Purple is a colour closely associated with the Catholicism, symbolising both high rank and human suffering within the church. It’s hard to think of, say, Robert Mapplethorpe’s use of the colour without being reminded of his Catholic upbringing.
However, other non-believers have favoured this pigment in an ecclesiastical setting, thanks in part to its deep, spiritual resonances. The 20th century abstract expressionist Mark Rothko was not a church-goer, yet when he was commissioned to create one late, great cycle of spiritual pictures, he reached for the colour purple. Here’s how Stella Paul describes his Rothko Chapel in Chromaphilia: The Story of Colour in Art.
“An immersive environment in which colour inspires meditation, the Rothko Chapel engulfs viewers in the sombre palette of the artist’s last years – pared down, spectrally restrained, subdued,” writes Paul. “The paintings are so dark as to be almost black, but with the sustained contemplation that a visit to the chapel demands, a range of deep plums, maroons and closely valued purples emerge as undercurrents below or veils on top of muted fields of colour.”
Rothko’s abstract paintings were all about colour. Yet colour could never be reduced to a simple scheme or set of rules. “I am interested in expressing the basic human emotions – tragedy, ecstasy, doom and so on – and the fact that lots of people break down and cry when confronted with my pictures shows that I communicate with those basic human emotions’, quotes Rothko as saying. “If you… are moved only by their colour relationships, then you miss the point.”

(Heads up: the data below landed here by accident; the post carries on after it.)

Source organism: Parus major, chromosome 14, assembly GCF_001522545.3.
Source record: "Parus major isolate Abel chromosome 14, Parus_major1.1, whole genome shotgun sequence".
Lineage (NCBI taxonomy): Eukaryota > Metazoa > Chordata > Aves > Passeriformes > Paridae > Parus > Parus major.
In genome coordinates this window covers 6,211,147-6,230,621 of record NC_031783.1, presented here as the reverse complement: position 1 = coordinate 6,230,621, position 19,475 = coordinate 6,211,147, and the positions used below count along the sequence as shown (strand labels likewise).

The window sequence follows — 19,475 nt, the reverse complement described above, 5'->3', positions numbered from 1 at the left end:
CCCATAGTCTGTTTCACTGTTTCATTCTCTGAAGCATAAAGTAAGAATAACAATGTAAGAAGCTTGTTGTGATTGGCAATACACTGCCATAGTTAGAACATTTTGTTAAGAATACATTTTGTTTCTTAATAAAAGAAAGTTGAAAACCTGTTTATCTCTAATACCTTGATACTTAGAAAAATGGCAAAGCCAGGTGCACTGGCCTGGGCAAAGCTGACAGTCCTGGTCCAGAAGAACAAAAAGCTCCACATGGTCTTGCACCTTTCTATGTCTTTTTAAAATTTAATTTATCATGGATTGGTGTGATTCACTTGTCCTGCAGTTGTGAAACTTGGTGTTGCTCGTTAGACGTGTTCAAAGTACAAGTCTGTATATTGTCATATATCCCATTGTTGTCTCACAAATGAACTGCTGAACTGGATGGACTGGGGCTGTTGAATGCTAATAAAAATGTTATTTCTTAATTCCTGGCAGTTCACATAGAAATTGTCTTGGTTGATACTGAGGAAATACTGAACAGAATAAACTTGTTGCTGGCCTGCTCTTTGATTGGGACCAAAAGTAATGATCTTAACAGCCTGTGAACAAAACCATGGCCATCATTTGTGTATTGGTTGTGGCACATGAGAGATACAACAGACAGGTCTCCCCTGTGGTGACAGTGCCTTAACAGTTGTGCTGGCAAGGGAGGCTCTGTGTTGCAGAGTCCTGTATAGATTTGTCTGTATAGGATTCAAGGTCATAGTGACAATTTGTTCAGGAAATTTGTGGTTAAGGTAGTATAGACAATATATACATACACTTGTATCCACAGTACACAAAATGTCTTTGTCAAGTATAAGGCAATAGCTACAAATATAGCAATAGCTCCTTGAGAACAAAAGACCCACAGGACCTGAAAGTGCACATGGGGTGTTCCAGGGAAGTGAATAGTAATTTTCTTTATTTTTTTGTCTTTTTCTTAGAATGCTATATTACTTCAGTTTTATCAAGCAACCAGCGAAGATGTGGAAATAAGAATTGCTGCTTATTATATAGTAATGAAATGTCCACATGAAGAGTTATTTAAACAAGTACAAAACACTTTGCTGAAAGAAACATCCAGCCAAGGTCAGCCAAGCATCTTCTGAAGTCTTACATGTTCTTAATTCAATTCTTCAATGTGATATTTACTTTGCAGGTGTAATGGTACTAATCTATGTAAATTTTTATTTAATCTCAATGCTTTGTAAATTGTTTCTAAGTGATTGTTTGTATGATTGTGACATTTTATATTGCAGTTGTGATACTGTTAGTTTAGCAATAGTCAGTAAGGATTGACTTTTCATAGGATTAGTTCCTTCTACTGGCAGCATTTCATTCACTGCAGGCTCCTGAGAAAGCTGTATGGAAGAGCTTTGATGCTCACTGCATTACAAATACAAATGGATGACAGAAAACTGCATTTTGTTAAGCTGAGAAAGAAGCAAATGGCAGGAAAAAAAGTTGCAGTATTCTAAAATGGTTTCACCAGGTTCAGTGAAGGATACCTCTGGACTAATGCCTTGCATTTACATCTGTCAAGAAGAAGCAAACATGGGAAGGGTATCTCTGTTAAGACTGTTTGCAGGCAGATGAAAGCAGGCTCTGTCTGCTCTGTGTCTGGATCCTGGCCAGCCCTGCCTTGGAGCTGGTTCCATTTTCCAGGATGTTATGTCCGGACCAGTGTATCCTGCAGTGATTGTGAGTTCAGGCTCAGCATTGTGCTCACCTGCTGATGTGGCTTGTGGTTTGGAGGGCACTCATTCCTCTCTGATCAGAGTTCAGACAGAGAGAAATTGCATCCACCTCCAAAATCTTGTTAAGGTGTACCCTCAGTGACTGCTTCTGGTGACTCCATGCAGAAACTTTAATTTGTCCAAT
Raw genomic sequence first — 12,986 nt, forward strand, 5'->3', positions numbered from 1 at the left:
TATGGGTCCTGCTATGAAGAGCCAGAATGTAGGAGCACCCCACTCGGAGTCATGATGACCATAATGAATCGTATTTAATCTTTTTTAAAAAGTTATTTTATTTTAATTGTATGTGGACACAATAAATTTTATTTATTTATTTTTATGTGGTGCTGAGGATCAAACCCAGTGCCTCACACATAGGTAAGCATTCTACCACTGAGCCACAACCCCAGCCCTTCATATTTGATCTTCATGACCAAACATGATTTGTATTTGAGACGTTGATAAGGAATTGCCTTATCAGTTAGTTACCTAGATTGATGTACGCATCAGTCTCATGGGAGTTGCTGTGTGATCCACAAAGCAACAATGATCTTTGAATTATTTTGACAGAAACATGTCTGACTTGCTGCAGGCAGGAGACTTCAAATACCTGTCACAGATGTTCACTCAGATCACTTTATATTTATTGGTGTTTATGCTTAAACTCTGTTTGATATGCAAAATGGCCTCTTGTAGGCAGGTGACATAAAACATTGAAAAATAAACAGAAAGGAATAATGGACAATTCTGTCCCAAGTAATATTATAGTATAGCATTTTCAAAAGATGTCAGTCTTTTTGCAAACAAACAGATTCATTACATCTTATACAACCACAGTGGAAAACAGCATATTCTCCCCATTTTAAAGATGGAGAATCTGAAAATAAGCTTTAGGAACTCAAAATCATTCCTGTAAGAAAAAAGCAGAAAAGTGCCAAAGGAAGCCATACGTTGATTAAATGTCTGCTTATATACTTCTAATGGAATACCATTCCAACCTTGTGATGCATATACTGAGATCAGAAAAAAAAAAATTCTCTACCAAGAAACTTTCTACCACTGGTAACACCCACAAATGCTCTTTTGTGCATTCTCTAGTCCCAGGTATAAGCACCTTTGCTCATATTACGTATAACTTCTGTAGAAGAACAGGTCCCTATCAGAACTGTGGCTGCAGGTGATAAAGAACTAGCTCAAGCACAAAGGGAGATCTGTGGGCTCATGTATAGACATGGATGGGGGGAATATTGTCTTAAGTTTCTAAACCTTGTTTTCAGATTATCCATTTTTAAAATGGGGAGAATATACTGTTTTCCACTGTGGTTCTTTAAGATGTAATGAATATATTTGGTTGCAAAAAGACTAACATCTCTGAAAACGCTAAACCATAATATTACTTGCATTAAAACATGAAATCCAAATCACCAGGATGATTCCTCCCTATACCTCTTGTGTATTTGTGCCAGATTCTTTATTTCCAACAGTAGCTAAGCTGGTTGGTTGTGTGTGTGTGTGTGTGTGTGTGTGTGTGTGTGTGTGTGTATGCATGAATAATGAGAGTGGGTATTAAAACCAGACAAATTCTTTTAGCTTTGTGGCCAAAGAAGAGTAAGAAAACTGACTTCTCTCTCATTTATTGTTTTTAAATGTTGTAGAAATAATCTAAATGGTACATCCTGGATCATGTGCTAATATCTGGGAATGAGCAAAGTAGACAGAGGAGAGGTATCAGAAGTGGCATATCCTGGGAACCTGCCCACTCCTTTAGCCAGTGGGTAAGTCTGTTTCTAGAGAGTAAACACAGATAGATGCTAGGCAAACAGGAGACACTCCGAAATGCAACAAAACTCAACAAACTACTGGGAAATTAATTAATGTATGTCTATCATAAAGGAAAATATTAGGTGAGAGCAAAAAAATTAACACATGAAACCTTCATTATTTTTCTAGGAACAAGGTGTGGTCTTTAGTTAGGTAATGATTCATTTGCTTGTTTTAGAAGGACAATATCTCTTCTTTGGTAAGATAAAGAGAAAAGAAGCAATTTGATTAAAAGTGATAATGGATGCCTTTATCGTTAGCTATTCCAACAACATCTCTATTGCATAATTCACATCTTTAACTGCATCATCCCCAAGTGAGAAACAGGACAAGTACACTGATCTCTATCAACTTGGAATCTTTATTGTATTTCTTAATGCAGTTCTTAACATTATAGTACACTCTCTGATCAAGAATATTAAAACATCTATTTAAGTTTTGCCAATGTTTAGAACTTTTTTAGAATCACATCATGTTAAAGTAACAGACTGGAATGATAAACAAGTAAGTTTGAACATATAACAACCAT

The arts patrons John and Dominique de Menil invited Rothko to create this chapel in 1964, and allowed him complete control over the viewing environment. The artist did not live to see the paintings’ installation, since he committed suicide in 1970. Nevertheless, the chapel remains a universal testament to the painter’s spiritual depth and command.
“Rothko was inventive and experimental. Looking back at sources including [late Medieval Italian painter] Cennini, as well as using new synthetic materials, he experimented with radical techniques for making and applying paint,” writes Paul. “Rothko cautioned against misinterpreting his work as merely decorative because of its opulent colour. When he turned to the darker tonality of the chapel paintings, which some attribute to a darkened mood, he denied the interpretation, refusing to describe colour in a simplistic or symbolic vein. Nevertheless, colour was his means of making art with a serious message about the human condition. As he said early in his career, ‘There is no such thing as a good painting about nothing.’"
Read our other colour stories on Phaidon.com: Jean DuBuffet and Brown, Anish Kapoor and Red, Gerhard Richter and Grey, Picasso and Blue, Ad Reinhardt and Black. And for a hugely enjoyable read and to gain a great understanding of colour within art from the classical world up until the present day order a copy of Chromaphilia here.